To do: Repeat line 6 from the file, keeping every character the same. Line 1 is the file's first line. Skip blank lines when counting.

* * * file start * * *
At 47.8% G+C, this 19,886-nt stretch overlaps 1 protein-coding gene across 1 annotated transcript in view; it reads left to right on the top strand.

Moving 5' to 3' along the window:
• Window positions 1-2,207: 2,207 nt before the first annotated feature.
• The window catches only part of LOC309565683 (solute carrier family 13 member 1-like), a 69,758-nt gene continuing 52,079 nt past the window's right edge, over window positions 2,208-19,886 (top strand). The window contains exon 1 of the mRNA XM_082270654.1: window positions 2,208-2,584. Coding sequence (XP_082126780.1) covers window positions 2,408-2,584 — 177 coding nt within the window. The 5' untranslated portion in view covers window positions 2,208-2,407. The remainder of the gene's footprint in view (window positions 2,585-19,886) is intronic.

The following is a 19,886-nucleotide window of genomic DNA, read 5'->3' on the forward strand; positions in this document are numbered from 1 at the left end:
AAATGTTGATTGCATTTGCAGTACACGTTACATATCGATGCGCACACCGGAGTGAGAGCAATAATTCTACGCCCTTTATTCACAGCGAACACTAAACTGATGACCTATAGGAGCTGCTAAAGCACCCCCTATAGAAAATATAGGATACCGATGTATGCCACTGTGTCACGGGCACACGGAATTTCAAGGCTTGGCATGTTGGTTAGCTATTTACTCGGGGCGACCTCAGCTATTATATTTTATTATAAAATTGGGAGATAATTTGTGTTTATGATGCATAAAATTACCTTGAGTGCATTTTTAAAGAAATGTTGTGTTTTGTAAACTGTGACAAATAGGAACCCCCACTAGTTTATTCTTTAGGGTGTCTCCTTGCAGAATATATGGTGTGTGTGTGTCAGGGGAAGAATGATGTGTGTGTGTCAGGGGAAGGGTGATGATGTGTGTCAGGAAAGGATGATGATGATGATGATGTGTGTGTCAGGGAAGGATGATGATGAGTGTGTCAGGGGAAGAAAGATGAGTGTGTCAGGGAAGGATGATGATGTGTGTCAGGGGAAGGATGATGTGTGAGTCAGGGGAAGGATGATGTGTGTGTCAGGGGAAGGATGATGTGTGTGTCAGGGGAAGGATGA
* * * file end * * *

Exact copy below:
AAATGTTGATTGCATTTGCAGTACACGTTACATATCGATGCGCACACCGGAGTGAGAGCAATAATTCTACGCCCTTTATTCACAGCGAACACTAAACTGATGACCTATAGGAGCTGCTAAAGCACCCCCTATAGAAAATATAGGATACCGATGTATGCCACTGTGTCACGGGCACACGGAATTTCAAGGCTTGGCATGTTGGTTAGCTATTTACTCGGGGCGACCTCAGCTATTATATTTTATTATAAAATTGGGAGATAATTTGTGTTTATGATGCATAAAATTACCTTGAGTGCATTTTTAAAGAAATGTTGTGTTTTGTAAACTGTGACAAATAGGAACCCCCACTAGTTTATTCTTTAGGGTGTCTCCTTGCAGAATATATGGTGTGTGTGTGTCAGGGGAAGAATGATGTGTGTGTGTCAGGGGAAGGGTGATGATGTGTGTCAGGAAAGGATGATGATGATGATGATGTGTGTGTCAGGGAAGGATGATGATGAGTGTGTCAGGGGAAGAAAGATGAGTGTGTCAGGGAAGGATGATGATGTGTGTCAGGGGAAGGATGATGTGTGAGTCAGGGGAAGGATGATGTGTGTGTCAGGGGAAGGATGATGTGTGTGTCAGGGGAAGGATGA